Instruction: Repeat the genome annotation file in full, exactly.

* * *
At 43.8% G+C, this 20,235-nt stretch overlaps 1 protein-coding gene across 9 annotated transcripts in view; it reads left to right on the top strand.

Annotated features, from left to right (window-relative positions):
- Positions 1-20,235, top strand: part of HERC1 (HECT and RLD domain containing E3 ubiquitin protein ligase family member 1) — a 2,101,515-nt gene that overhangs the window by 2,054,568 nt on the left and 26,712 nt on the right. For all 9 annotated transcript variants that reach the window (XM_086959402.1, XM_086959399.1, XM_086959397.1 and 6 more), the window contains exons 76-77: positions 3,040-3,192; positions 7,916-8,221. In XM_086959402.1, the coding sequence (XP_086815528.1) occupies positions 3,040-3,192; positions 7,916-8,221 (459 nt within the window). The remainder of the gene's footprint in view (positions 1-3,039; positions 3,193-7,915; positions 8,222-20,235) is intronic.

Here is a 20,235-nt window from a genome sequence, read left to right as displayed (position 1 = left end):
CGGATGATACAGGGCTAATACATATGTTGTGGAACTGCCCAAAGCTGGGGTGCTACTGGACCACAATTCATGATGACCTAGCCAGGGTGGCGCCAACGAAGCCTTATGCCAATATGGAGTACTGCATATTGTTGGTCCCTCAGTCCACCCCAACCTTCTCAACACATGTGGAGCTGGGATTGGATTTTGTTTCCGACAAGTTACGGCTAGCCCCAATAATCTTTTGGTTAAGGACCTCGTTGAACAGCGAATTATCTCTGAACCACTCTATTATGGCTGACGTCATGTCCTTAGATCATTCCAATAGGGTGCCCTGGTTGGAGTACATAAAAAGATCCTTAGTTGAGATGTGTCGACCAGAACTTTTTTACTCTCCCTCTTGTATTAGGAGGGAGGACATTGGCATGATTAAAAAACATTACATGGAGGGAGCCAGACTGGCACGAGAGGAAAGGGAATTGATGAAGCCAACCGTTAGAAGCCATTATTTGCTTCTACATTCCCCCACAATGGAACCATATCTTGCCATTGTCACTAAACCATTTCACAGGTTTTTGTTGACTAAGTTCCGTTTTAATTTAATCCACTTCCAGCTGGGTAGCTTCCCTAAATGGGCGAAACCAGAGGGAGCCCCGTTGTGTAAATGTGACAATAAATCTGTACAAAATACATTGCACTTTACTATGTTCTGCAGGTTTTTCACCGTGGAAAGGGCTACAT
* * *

At 43.8% G+C, this 20,235-nt stretch overlaps 1 protein-coding gene across 9 annotated transcripts in view; it reads left to right on the top strand.

Annotated features, from left to right (window-relative positions):
- Positions 1-20,235, top strand: part of HERC1 (HECT and RLD domain containing E3 ubiquitin protein ligase family member 1) — a 2,101,515-nt gene that overhangs the window by 2,054,568 nt on the left and 26,712 nt on the right. For all 9 annotated transcript variants that reach the window (XM_086959402.1, XM_086959399.1, XM_086959397.1 and 6 more), the window contains exons 76-77: positions 3,040-3,192; positions 7,916-8,221. In XM_086959402.1, the coding sequence (XP_086815528.1) occupies positions 3,040-3,192; positions 7,916-8,221 (459 nt within the window). The remainder of the gene's footprint in view (positions 1-3,039; positions 3,193-7,915; positions 8,222-20,235) is intronic.

Here is a 20,235-nt window from a genome sequence, read left to right as displayed (position 1 = left end):
CGGATGATACAGGGCTAATACATATGTTGTGGAACTGCCCAAAGCTGGGGTGCTACTGGACCACAATTCATGATGACCTAGCCAGGGTGGCGCCAACGAAGCCTTATGCCAATATGGAGTACTGCATATTGTTGGTCCCTCAGTCCACCCCAACCTTCTCAACACATGTGGAGCTGGGATTGGATTTTGTTTCCGACAAGTTACGGCTAGCCCCAATAATCTTTTGGTTAAGGACCTCGTTGAACAGCGAATTATCTCTGAACCACTCTATTATGGCTGACGTCATGTCCTTAGATCATTCCAATAGGGTGCCCTGGTTGGAGTACATAAAAAGATCCTTAGTTGAGATGTGTCGACCAGAACTTTTTTACTCTCCCTCTTGTATTAGGAGGGAGGACATTGGCATGATTAAAAAACATTACATGGAGGGAGCCAGACTGGCACGAGAGGAAAGGGAATTGATGAAGCCAACCGTTAGAAGCCATTATTTGCTTCTACATTCCCCCACAATGGAACCATATCTTGCCATTGTCACTAAACCATTTCACAGGTTTTTGTTGACTAAGTTCCGTTTTAATTTAATCCACTTCCAGCTGGGTAGCTTCCCTAAATGGGCGAAACCAGAGGGAGCCCCGTTGTGTAAATGTGACAATAAATCTGTACAAAATACATTGCACTTTACTATGTTCTGCAGGTTTTTCACCGTGGAAAGGGCTACAT